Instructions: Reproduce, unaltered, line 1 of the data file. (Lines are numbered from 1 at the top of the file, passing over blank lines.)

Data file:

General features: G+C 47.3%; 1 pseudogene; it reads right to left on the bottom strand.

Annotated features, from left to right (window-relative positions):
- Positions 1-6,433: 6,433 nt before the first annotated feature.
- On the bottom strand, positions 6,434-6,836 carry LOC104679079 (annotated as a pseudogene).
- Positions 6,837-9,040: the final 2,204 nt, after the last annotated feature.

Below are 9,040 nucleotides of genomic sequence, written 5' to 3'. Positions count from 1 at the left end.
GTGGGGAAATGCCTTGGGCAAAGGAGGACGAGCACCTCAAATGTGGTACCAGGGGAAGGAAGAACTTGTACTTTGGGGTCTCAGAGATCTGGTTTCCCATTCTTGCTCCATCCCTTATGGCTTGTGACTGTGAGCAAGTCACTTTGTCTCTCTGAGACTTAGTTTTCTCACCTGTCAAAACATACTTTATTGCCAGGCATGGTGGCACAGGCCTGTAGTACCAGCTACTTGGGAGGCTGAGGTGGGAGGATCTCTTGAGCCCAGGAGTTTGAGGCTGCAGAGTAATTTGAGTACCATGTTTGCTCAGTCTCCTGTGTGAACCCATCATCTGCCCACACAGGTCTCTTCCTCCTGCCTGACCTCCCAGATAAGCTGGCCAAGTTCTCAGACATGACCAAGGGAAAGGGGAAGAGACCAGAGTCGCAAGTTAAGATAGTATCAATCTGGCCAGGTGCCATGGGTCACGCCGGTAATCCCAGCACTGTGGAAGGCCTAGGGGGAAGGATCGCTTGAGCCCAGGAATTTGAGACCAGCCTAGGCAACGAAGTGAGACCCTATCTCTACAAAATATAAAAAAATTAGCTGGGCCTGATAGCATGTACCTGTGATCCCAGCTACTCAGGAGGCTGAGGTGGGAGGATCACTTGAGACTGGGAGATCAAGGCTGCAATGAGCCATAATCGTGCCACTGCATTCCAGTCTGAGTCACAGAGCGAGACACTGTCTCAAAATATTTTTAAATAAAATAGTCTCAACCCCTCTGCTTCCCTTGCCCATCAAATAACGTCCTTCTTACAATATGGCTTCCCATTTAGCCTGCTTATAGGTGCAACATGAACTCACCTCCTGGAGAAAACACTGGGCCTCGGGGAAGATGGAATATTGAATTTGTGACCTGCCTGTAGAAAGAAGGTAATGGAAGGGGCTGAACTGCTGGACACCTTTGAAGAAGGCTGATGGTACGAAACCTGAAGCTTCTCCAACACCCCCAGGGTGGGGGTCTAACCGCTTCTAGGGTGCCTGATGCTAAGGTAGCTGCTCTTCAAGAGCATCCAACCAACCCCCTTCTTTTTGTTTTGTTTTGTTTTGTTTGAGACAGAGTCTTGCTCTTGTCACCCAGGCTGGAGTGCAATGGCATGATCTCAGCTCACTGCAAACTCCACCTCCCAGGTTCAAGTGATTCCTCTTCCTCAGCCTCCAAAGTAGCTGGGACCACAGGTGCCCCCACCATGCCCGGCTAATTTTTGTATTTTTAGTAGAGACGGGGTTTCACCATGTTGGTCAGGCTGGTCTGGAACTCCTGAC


General features: G+C 47.3%; 1 pseudogene; it reads right to left on the bottom strand.